Water power: Wikis


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From Wikipedia, the free encyclopedia

Hydropower, hydraulic power or water power is power that is derived from the force or energy of moving water, which may be harnessed for useful purposes.

Prior to the widespread availability of commercial electric power, hydropower was used for irrigation, and operation of various machines, such as watermills, textile machines, sawmills, dock cranes, and domestic lifts.

Another method used a trompe, which produces compressed air from falling water, which could then be used to power other machinery at a distance from the water.



Early uses of water power date back to Mesopotamia and ancient Egypt, where irrigation has been used since the 6th millenium BC and water clocks had been used since the early 2nd millenium BC. Other early examples of water power include the Qanat system in ancient Persia and the Turpan water system in ancient China.


Waterwheels and mills

Hydropower has been used for hundreds of years. In India, water wheels and watermills were built; in Imperial Rome, water powered mills produced flour from grain, and were also used for sawing timber and stone; in China, watermills were widely used since the Han Dynasty. The power of a wave of water released from a tank was used for extraction of metal ores in a method known as hushing. Hushing was widely used in Britain in the Medieval and later periods to extract lead and tin ores. It later evolved into hydraulic mining when used during the California gold rush.

In China and the rest of the Far East, hydraulically operated "pot wheel" pumps raised water into irrigation canals. In the 1830s, at the peak of the canal-building era, hydropower was used to transport barge traffic up and down steep hills using inclined plane railroads. Direct mechanical power transmission required that industries using hydropower had to locate near the waterfall. For example, during the last half of the 19th century, many grist mills were built at Saint Anthony Falls, utilizing the 50-foot (15 m) drop in the Mississippi River. The mills contributed to the growth of Minneapolis.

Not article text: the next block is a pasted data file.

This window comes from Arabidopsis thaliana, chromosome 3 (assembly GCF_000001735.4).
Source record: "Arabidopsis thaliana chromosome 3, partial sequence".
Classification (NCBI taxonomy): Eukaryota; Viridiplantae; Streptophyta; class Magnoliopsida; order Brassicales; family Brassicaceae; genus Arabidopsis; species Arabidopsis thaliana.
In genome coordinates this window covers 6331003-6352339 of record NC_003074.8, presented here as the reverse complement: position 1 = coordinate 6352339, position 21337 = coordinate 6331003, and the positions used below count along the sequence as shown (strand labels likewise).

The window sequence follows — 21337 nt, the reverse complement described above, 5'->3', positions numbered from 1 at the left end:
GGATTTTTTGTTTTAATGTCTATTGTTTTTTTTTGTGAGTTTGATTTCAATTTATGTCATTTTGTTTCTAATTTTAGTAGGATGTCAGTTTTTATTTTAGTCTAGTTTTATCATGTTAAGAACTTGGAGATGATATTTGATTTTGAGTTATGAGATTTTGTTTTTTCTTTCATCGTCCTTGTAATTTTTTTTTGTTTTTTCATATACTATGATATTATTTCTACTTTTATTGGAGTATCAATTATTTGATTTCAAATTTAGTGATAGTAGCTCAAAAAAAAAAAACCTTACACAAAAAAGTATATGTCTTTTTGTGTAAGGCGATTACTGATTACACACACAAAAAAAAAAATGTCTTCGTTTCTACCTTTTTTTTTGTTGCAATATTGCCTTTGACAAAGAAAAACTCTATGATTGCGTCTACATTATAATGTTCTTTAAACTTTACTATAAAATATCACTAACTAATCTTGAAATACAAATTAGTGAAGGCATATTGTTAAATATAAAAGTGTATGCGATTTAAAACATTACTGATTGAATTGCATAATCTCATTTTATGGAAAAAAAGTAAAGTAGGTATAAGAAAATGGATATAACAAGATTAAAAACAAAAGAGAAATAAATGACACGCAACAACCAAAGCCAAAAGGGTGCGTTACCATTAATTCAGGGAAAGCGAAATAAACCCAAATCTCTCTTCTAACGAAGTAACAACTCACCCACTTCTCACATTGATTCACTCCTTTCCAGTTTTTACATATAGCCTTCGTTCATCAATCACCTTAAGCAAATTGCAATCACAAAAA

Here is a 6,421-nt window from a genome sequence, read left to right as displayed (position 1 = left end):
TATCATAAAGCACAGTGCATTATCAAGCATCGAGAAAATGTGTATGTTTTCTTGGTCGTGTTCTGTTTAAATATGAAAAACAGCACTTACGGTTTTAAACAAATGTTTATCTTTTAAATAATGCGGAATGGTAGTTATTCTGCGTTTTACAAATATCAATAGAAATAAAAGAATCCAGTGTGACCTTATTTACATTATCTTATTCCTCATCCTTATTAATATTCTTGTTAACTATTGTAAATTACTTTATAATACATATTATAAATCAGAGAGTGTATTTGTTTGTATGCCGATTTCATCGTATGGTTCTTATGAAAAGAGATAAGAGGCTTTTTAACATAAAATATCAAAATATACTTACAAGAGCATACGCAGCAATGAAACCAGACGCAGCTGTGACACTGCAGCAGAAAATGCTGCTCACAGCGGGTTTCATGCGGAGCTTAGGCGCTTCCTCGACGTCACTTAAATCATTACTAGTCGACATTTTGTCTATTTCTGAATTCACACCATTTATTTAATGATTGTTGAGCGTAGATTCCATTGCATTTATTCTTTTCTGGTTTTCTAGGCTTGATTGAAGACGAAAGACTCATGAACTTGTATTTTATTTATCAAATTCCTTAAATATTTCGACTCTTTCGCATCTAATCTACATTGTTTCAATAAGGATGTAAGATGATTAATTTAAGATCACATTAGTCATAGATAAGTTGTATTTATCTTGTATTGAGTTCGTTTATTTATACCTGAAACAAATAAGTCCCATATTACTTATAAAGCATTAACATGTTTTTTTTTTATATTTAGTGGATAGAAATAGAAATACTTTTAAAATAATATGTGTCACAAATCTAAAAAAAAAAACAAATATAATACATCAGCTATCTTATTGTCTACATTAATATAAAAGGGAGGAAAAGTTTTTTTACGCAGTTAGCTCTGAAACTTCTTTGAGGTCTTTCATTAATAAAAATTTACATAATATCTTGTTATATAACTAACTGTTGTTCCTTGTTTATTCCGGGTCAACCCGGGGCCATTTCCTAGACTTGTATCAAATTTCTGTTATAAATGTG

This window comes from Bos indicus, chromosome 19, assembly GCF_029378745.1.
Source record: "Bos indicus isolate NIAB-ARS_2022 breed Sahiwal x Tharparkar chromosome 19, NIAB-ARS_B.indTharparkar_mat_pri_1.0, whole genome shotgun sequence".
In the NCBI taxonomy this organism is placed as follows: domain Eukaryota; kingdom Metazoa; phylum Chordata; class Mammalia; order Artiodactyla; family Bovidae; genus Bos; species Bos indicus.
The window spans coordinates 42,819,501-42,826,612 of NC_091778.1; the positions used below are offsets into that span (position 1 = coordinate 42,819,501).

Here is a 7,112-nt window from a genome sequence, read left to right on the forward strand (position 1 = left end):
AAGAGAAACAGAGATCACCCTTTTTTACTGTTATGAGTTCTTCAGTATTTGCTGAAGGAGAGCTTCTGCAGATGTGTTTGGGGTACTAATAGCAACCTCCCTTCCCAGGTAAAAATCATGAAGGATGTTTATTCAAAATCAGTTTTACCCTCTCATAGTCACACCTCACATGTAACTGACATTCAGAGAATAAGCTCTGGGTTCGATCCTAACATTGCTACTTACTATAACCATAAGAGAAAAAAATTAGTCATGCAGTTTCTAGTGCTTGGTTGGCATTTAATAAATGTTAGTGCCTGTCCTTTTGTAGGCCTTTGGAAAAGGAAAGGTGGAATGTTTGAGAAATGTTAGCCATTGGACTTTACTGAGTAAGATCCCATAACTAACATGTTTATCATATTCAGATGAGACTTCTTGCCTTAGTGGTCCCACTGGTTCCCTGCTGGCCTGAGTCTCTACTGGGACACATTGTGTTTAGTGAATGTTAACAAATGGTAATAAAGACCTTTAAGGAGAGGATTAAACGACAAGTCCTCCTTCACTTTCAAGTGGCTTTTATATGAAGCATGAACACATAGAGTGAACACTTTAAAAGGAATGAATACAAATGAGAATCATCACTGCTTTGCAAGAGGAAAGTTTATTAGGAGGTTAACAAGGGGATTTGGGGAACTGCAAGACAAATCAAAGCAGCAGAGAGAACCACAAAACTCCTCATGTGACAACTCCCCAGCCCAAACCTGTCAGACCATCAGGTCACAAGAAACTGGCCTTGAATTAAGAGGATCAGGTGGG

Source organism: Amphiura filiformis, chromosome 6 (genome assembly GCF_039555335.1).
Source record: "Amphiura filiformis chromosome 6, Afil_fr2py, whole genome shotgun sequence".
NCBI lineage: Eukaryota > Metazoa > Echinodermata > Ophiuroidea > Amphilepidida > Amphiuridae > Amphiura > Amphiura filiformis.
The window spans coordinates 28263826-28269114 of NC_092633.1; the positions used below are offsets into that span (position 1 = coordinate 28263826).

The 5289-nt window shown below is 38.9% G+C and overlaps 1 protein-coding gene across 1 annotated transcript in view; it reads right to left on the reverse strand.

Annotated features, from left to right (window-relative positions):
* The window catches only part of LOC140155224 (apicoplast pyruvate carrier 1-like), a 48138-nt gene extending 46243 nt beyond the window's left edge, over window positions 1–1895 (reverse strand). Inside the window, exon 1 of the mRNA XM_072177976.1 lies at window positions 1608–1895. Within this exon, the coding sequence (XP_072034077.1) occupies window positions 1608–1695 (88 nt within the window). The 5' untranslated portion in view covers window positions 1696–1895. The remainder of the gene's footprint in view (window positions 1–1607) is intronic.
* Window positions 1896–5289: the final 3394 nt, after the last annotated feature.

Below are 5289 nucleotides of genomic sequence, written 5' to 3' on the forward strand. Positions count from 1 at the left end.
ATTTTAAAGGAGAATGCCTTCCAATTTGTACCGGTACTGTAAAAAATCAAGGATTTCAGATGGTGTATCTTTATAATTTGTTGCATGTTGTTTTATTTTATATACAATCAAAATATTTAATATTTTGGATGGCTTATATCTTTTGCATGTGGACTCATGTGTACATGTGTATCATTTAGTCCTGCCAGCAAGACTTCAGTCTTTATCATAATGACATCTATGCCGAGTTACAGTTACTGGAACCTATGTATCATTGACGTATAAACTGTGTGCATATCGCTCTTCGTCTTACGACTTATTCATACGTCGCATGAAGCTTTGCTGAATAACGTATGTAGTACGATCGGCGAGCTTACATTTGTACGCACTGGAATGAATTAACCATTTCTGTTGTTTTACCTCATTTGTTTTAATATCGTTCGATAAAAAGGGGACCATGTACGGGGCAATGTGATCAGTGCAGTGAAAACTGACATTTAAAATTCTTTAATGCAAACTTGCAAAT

Hydraulic power pipes

Hydraulic power networks also existed, using pipes carrying pressurized liquid to transmit mechanical power from a power source, such as a pump, to end users. These were extensive in Victorian cities in the United Kingdom. A hydraulic power network was also in use in Geneva, Switzerland. The world famous Jet d'Eau was originally only the over pressure valve of this network.[1]

Natural manifestations

In hydrology, hydropower is manifested in the force of the water on the riverbed and banks of a river. It is particularly powerful when the river is in flood. The force of the water results in the removal of sediment and other materials from the riverbed and banks of the river, causing erosion and other alterations.

Modern usage

There are several forms of water power currently in use or development. Some are purely mechanical but many primarily generate electricity. Broad categories include:

  • Waterwheels, used for hundreds of years to power mills and machinery
  • Hydroelectricity, usually referring to hydroelectric dams, or run-of-the-river setups (e.g. hydroelectric-powered watermills)
  • Damless hydro, which captures the kinetic energy in rivers, streams and oceans
  • Vortex power, which creates vortices which can then be tapped for energy
  • Tidal power, which captures energy from the tides in horizontal direction
  • Tidal stream power, which does the same vertically
  • Wave power, which uses the energy in waves
  • Osmotic power, which channels river water into a container separated from sea water by a semipermeable membrane.
  • Marine current power which captures the kinetic energy from marine currents.
  • Ocean thermal energy conversion which exploits the temperature difference between deep and shallow waters.

Hydroelectric power now supplies about 715,000 megawatts or 19% of world electricity[2]. Large dams are still being designed. The world's largest is the Three Gorges Dam on the third longest river in the world, the Yangtze River. Apart from a few countries with an abundance of hydro power, this energy source is normally applied to peak load demand, because it is readily stopped and started. It also provides a high-capacity, low-cost means of energy storage, known as "pumped storage".